Odor in shoes and feet is normally caused by sweat. When your feet sweat, the perspiration soaks the lining of your socks and shoes providing an environment for bacteria to thrive and cause bad odor.
Slipping clean and dry feet on clean socks and shoes is the first step to avoiding unwanted odors. But since body chemistry differs from person to person, what works for one person may not work for another.
Bad smell typically comes from the insoles in your shoes. Make it a habit to wash them with water and soap or vinegar and water. You can also wipe them with alcohol, apply dryer sheets, baking soda, or use an anti-fungal shoe spray. Once the insoles are clean, it will be easy to maintain them.
7) Don’t underestimate corns and calluses
When the toes rub together or against the shoe, the friction causes the corn or callus to form. Corns and calluses make the feet look unhealthy. Over the counter medications commonly contain salicylic acid, which may cause irritation, burns, or infections that are more serious than the corn or callus.
One solution many people do is trim them with a razor blade. This can be risky as the cut may result in bleeding or injury to the toe or foot. If you have to remove a callus by yourself, do it with care or ask your doctor about it.
Important Foot Care Accessories
When you get familiar with what foot care essentials are for, you also understand why they are important to proper foot care. We cannot deny that many people take their feet for granted. But with you initiating attention to foot care — you may ignite other people’s interest before the issues fire at them.
- Arch Support or Insoles. These are removable soles that support the arch. Insoles help that hollow part in your feet to fit the middle part of the shoe. It provides great comfort to the feet and legs while extending the lifespan of your shoes by lessening the ground impact when engaging in different activities.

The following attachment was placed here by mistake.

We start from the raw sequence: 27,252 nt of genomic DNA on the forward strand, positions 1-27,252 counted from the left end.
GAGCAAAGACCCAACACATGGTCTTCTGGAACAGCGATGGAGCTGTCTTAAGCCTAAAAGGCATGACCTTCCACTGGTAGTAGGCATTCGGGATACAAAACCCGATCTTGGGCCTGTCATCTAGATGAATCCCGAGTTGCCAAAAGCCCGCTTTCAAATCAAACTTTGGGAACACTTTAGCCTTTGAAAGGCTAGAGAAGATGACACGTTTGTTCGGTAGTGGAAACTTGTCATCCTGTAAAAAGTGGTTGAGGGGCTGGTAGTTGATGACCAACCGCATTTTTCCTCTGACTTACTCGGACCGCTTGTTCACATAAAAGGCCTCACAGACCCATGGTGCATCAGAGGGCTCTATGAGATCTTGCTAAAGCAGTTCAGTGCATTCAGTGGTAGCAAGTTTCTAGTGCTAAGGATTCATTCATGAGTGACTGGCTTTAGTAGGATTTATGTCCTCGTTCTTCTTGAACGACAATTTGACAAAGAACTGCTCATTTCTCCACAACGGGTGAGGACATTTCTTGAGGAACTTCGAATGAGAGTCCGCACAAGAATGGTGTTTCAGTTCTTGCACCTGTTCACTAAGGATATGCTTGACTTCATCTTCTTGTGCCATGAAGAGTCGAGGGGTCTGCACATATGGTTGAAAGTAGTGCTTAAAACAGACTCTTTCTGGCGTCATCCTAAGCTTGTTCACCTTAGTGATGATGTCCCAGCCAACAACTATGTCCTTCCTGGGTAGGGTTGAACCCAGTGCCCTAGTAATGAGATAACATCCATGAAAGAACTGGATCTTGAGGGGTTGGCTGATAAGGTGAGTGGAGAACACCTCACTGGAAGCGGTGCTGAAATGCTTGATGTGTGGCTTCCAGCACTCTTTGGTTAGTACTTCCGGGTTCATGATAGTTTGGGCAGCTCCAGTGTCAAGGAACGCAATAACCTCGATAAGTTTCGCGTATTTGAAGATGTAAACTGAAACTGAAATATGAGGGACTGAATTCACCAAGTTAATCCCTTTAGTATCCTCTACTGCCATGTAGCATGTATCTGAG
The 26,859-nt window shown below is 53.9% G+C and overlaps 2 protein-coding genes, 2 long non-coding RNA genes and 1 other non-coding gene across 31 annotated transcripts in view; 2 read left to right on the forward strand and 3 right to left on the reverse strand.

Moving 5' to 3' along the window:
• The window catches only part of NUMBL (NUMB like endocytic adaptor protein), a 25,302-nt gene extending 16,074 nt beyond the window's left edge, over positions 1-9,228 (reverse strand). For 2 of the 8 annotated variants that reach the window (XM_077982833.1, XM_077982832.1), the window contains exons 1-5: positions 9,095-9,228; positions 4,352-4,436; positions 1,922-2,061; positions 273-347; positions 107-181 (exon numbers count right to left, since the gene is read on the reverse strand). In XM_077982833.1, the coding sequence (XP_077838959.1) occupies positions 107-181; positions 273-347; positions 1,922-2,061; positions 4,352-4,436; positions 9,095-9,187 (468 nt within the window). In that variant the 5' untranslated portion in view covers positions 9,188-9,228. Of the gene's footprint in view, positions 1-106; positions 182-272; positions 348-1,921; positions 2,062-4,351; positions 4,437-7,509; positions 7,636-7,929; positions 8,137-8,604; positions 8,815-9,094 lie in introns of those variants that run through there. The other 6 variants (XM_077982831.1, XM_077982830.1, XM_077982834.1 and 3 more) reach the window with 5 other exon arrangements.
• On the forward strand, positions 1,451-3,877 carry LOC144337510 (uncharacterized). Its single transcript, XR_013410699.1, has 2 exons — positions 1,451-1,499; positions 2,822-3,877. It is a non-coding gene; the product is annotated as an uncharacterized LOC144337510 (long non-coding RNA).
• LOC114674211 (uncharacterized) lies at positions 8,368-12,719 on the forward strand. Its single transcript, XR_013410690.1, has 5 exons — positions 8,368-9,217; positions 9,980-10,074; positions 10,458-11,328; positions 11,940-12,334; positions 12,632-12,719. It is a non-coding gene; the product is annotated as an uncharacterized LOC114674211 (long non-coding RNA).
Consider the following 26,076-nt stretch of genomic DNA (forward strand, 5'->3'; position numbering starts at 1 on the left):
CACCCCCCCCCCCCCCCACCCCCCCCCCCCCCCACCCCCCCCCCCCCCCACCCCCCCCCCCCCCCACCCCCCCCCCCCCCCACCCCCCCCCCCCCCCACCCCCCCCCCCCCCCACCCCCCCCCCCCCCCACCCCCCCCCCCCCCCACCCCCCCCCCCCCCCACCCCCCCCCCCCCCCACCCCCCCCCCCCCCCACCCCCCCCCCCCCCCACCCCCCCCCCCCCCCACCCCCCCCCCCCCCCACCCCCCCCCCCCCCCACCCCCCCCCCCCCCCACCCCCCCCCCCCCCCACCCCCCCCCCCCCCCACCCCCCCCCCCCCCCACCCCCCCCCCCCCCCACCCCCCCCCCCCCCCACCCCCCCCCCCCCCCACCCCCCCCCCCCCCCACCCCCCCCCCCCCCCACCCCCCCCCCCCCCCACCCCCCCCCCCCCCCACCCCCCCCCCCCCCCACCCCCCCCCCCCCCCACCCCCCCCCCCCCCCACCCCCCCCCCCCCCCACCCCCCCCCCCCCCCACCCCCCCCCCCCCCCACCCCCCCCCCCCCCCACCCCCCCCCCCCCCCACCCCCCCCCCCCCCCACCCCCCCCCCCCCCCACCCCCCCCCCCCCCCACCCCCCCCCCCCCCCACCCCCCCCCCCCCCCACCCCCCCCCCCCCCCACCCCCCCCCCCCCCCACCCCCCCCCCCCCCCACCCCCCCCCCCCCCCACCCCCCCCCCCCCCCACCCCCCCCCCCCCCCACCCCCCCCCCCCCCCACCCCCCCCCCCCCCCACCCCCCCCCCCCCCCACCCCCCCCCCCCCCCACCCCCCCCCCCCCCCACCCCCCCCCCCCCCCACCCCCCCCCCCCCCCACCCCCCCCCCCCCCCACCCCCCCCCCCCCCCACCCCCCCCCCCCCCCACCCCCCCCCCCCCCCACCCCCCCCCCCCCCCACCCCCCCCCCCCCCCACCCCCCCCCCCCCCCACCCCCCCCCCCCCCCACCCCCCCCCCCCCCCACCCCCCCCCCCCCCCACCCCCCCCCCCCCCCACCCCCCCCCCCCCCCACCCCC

- Anti-Odor Insoles. Perfect for both men and women. These insoles have an activated carbon layer that helps eliminate accumulated odors. The perforated materials also allow air to circulate.
- Blister Care. You know how blisters hurt and affect your day at school! These small pockets of fluid are formed with excess friction of the feet against the shoes. They are a common affliction to those who wear dress shoes or heels and people who wear shoes that do not fit them correctly.
- Bunion Care. A bunion is that bony bump “malformation” at the base of the big toe. Bunion care products help prevent inflammation by cushioning the bunions. Using toe caps, pads, shields, and gas sleeves likewise helps restore mobility when applied to the bunion in its early stages.
- Gel Cushion. Teachers love this! This unique gel pad acts as a cushion to the ball of the foot to help reduce pressure while walking or standing. Gel cushions fit easily into most shoes, you only have to slide the gel into your shoes to reduce discomfort.
- Heel Grips. These grips work by reducing friction and prevent heel slip. Look for high-quality suede heel grips that are shaped for maximum comfort. Ensure the inside heel area is clean and dry before attaching the heel grips.
- Compression Socks. These are socks available for men and women to minimize aching legs. They are specially designed to apply pressure to the lower legs and help maintain blood flow. If you have varicose veins, you can put these socks on when you get home from school to reduce discomfort and swelling.
- Foot Creams and lotions. Since the skin on the feet is thicker than any other area of the body, you’ll need a specialized foot cream to treat cracked heels. Foot creams are richer in texture so they can soften and heal very dry and hard patches on your feet.
When it comes to shoes, the number one thing you need to look out for is comfort. Remember that in most cases, you can help prevent foot and shoe problems by adopting the right preventive measures:
Here is a video that shows how to know if a shoe will be comfortable. Get to know the importance of each part of a shoe.
Hope the tips will be very helpful to you as a teacher.
Do you have other things to share about caring for the teacher’s feet and shoes? Let us know them in the comments.